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January 7, 1956


Author Affiliations

450 E. 63rd St. New York 21.

JAMA. 1956;160(1):76. doi:10.1001/jama.1956.02960360078022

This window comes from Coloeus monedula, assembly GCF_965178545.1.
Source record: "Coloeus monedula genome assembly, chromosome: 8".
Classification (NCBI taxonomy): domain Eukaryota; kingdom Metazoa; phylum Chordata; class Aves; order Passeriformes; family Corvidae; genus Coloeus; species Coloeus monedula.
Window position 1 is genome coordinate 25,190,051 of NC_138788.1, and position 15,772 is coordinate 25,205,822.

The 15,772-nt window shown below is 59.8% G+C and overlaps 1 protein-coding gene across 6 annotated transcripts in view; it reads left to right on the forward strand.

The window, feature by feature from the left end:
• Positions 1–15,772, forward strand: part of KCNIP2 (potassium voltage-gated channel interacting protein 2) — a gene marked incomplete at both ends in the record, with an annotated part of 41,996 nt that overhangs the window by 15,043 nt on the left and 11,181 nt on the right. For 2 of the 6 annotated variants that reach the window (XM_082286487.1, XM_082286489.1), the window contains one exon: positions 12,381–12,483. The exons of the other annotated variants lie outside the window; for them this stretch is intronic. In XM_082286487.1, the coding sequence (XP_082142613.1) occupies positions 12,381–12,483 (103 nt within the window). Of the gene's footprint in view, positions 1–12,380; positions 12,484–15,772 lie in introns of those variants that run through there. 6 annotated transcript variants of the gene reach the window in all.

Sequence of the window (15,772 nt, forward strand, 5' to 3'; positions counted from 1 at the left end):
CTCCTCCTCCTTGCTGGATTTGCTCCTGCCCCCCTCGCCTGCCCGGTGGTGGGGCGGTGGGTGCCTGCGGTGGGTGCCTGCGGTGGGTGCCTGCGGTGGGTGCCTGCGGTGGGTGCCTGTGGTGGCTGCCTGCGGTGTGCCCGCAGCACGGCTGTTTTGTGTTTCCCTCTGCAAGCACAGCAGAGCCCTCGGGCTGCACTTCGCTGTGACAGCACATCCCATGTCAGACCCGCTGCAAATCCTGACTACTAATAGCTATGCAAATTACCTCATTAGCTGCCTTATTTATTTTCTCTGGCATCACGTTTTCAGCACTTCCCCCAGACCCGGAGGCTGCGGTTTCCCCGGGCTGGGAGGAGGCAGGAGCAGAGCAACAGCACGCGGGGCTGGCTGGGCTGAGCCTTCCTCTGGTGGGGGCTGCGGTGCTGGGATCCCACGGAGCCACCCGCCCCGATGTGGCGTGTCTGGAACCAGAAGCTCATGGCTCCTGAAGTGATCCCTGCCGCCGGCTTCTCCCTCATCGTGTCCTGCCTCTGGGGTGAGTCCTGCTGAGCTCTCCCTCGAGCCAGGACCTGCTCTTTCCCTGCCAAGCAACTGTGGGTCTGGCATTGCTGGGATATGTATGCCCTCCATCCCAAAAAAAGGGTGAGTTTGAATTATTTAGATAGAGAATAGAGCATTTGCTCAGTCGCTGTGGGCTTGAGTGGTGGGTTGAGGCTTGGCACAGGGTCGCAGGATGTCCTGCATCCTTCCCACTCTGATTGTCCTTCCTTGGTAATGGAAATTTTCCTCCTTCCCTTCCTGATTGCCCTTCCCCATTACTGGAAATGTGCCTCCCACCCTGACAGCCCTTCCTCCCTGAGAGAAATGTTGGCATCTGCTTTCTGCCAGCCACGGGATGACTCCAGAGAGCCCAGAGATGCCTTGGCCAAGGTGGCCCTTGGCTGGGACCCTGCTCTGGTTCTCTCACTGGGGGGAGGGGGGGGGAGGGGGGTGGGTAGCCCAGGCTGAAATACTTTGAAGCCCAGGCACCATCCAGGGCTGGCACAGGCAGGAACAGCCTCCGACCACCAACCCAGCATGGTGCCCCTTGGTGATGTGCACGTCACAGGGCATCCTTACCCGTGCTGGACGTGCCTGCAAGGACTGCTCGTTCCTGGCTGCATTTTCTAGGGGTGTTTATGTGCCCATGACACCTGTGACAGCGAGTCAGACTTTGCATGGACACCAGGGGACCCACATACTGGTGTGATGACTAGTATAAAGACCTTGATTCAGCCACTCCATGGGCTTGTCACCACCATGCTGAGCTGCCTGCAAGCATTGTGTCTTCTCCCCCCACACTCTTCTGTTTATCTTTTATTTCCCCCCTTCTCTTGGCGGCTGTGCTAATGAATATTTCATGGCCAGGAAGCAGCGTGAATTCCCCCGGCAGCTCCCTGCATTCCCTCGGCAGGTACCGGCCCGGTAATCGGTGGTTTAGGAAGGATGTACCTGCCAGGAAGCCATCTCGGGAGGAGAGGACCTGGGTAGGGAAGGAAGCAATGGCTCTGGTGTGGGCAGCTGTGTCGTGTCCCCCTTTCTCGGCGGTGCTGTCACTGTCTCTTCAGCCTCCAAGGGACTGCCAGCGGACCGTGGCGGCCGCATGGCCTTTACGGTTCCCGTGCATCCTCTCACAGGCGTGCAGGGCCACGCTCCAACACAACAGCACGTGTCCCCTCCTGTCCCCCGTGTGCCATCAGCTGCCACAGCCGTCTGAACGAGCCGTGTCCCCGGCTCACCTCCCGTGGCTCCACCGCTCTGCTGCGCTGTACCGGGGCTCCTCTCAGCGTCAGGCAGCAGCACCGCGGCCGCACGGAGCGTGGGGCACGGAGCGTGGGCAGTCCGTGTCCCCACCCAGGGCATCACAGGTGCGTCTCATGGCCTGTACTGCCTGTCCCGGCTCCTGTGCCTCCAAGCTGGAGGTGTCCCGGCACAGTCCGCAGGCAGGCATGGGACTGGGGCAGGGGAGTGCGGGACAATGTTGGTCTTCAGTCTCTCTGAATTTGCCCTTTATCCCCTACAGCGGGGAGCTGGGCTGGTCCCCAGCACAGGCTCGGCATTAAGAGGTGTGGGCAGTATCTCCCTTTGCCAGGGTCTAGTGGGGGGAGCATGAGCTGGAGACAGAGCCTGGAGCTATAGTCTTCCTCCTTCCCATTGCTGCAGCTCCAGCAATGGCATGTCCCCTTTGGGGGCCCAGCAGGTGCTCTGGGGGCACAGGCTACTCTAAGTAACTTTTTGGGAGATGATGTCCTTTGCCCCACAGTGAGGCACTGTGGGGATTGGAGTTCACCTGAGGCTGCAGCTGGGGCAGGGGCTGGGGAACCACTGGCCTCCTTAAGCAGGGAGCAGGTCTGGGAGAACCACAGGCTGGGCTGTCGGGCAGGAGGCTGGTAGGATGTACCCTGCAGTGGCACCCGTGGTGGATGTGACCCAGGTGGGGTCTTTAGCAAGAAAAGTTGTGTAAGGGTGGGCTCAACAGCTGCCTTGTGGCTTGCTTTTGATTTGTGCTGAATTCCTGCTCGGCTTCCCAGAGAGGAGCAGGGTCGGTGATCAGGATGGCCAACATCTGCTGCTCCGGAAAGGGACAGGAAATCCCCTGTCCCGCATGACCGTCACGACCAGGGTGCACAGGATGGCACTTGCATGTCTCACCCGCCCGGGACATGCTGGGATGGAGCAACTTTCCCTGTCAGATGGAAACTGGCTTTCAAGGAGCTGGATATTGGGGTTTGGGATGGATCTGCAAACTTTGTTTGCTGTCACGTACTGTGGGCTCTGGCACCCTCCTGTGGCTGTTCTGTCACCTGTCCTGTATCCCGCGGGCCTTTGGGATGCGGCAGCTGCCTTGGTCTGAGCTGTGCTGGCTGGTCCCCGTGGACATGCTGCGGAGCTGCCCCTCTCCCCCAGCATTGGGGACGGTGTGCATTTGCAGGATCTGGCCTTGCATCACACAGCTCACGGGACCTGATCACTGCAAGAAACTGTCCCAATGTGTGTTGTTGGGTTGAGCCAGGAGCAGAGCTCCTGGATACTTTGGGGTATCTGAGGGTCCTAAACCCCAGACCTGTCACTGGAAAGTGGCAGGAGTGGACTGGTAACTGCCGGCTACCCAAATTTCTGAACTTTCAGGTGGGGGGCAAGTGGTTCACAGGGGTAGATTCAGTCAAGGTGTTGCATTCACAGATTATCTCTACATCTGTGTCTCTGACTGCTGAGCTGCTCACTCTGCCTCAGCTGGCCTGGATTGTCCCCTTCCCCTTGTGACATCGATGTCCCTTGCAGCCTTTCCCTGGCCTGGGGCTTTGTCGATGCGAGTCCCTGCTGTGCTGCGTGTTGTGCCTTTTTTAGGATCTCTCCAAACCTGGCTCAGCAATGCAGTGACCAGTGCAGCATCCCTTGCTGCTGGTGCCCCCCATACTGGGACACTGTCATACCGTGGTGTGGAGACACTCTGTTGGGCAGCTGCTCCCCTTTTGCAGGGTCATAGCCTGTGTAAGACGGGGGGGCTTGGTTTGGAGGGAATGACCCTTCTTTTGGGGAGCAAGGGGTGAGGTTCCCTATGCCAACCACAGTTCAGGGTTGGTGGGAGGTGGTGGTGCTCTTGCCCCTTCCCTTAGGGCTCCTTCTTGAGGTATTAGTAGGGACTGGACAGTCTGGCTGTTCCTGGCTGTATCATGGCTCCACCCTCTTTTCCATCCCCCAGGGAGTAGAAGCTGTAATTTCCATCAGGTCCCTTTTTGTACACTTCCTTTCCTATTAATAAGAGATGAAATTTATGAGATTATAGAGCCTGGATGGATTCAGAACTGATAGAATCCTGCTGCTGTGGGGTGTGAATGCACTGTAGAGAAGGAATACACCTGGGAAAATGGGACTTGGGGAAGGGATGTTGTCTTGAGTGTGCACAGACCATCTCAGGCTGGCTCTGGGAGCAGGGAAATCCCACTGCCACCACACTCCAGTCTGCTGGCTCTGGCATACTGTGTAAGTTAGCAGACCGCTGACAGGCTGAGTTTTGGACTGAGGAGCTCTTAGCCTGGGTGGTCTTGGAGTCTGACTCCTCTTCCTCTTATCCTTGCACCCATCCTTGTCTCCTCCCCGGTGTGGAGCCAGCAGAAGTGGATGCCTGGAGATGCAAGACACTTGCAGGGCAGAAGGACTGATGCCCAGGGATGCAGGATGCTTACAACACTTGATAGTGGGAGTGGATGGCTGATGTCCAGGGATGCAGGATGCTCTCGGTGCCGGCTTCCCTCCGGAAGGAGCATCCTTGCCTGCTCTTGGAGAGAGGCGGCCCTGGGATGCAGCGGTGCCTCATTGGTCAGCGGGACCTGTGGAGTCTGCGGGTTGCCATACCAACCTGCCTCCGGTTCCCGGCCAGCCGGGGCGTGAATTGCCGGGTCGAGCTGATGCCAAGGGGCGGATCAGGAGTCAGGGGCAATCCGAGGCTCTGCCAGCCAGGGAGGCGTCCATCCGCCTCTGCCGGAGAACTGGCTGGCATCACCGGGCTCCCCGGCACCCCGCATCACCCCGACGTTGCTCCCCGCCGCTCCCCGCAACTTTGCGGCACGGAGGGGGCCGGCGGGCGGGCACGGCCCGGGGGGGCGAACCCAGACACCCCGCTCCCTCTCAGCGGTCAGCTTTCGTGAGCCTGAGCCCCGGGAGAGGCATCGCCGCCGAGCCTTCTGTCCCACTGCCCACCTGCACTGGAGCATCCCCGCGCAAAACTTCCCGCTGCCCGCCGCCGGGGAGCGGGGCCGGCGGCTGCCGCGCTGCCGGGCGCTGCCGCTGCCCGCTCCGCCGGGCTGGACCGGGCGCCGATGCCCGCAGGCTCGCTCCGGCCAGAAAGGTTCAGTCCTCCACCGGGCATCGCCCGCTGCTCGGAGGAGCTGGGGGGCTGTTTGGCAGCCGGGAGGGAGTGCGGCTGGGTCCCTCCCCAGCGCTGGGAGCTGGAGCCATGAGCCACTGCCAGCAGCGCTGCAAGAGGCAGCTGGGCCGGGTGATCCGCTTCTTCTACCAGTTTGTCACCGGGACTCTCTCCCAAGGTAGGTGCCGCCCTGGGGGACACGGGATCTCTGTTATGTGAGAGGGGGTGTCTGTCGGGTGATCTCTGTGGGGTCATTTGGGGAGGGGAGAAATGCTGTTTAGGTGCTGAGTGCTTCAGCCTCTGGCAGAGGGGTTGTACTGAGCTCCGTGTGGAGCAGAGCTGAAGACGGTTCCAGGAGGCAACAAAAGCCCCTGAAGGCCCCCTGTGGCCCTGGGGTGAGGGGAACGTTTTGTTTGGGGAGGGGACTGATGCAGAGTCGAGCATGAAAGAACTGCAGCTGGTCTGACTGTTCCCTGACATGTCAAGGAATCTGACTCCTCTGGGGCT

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To the Editor:—  At one time or another every physician has had the need for a simple method of temporarily connecting or clipping certain things together. Although there are a wide variety of clipping gadgets available, nearly all have their limitations. Paper clips, bent straight pins, spring clothespins, metal clamps, safety pins, and even hair pins find their unorthodox way into the office and laboratory; a host of other commonly used household and workshop tools are also pressed into service and play important practical roles in the routine workday of most clinics and hospitals. During my Naval duty in the South Pacific, when improvisation became a fine art, I found that the clip used in the manufacture of ready-made bow ties had many uses not intended by the inventors. The standard tie clip in current use consists of an ingenious gadget constructed of four working parts stamped out of sturdy

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